Though no formal action has been taken to actually acquire land for the building, Brown has commitments from current property owners to acquire the 200 feet adjacent to the north wall of the Robinett Building on the east side of South Main to be either sold or donated toward the development.  Those property owners are, from south to north, Gary and Erica Goodman (who own the Robinett Building as well as the lot immediately to the north), Twilight Theatre Board, Dale Hayse, and Kiowa County (site of former County Library).
   Saying the business incubator building currently being constructed on the west side of Main Street is “a great thing for some people,” Brown said the structure he’s hoping for will better meet the needs of retailers needing “more than 700 or so square feet of space” and likewise looking to “stay in their spot indefinitely.”
    Those businesses locating in the City’s incubator building are expected to occupy their space no longer than four years, though Economic Developer Jeanette Siemens told The Signal that after four years, staying longer “could be negotiated if there’s not a waiting list for that spot.”
   “A business is going to have to be awfully successful awfully fast to be able to go out in a couple of years and put up a $200,000 building, “Brown said.  “But in the building we’re looking to put up a business could still be there in 15 or 20 years if that suits them.  As long as they can pay the rent, they can be there.”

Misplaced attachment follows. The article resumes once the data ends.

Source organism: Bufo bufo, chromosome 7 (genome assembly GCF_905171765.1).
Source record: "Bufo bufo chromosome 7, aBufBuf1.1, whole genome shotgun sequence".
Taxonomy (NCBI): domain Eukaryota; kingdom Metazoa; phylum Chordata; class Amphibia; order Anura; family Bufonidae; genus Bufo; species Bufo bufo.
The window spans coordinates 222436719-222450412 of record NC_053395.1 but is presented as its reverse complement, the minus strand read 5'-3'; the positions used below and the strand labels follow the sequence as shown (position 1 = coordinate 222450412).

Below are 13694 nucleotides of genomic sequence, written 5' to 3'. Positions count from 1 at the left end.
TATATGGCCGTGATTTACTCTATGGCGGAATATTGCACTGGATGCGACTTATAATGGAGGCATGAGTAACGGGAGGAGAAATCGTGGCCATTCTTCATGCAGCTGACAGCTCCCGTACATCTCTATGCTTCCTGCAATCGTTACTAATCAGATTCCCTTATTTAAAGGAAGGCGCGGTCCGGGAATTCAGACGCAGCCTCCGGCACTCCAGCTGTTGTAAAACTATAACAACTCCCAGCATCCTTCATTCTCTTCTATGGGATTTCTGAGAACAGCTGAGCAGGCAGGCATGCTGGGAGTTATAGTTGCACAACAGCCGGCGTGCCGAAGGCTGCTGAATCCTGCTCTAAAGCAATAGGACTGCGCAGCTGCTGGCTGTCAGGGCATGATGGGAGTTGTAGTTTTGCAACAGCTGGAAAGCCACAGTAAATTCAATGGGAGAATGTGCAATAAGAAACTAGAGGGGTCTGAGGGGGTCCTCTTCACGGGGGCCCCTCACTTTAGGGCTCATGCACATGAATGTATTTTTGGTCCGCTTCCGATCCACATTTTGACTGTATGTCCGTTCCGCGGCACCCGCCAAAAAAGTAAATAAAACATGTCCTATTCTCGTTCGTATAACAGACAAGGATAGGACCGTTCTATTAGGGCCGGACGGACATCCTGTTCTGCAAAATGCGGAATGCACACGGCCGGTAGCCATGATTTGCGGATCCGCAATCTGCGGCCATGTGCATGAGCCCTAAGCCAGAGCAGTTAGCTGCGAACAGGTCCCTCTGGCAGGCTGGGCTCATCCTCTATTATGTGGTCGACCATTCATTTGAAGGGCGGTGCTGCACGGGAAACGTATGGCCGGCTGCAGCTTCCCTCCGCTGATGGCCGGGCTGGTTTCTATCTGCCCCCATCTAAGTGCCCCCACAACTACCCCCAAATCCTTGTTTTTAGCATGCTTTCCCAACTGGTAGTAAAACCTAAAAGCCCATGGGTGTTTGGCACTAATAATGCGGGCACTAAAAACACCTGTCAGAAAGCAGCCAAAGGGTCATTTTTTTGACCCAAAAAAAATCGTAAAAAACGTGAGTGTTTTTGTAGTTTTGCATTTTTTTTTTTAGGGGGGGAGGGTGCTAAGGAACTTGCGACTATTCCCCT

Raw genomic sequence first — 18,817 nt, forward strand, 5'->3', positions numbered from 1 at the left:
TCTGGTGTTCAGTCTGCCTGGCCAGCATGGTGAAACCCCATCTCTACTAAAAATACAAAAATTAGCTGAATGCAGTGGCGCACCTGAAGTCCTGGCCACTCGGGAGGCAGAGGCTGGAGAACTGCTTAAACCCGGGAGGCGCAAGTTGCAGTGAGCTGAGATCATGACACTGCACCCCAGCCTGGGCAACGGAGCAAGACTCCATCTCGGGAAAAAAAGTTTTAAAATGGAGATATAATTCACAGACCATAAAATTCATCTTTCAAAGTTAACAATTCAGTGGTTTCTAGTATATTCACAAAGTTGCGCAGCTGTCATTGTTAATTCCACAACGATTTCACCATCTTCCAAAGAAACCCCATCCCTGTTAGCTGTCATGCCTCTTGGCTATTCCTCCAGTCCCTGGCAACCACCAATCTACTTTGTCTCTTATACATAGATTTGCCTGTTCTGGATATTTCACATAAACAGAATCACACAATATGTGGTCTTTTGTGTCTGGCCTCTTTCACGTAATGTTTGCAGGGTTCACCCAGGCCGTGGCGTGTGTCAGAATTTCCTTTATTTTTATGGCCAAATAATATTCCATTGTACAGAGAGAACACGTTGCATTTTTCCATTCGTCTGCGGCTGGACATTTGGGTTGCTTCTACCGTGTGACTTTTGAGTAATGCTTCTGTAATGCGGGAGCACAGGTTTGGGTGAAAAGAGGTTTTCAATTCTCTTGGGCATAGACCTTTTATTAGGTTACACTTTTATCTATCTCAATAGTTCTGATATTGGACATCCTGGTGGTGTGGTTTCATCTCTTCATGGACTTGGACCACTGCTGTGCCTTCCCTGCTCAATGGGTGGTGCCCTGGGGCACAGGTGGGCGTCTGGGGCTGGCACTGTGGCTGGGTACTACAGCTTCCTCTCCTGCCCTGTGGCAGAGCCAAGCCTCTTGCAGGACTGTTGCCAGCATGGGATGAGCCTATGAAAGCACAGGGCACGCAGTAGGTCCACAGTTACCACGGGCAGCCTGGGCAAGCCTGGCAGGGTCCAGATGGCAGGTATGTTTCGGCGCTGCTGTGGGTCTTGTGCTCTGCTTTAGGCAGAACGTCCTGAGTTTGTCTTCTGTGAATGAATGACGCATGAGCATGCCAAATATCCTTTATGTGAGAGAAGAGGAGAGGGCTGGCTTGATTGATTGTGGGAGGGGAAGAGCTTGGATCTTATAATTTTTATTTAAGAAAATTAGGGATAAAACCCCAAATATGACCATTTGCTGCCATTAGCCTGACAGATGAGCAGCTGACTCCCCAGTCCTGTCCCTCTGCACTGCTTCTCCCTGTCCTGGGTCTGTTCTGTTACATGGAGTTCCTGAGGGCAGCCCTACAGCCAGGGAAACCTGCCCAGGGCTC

Brown has said that current plans are to divide the 10,000 square feet of the proposed building into eight spaces of 1,250 square feet each, at a rental rate of 50 cents per square foot, or $625 a month.
   The City’s Incubator Building has 10 total spaces available, ranging from 200 square feet in the second level, to seven on the ground floor, which go up to nearly 800 square feet in size.  Siemens said six of the seven spaces on the ground floor are spoken for, with the seventh “iffy” depending on whether a planned coffee shop “actually goes in.”  All three of the smaller spaces on the second floor are available at present.
   Spaces on the ground floor rent for 45 cents a square foot, plus a monthly $25 fee for water, sewer and gas, in addition to metered electrical charges.  Second floor rooms go for 65 cents a square foot with a monthly $75 utility fee.
   Brown has said he already has verbal commitments from four business interests to occupy half the spaces available in the east side structure he’s spearheading.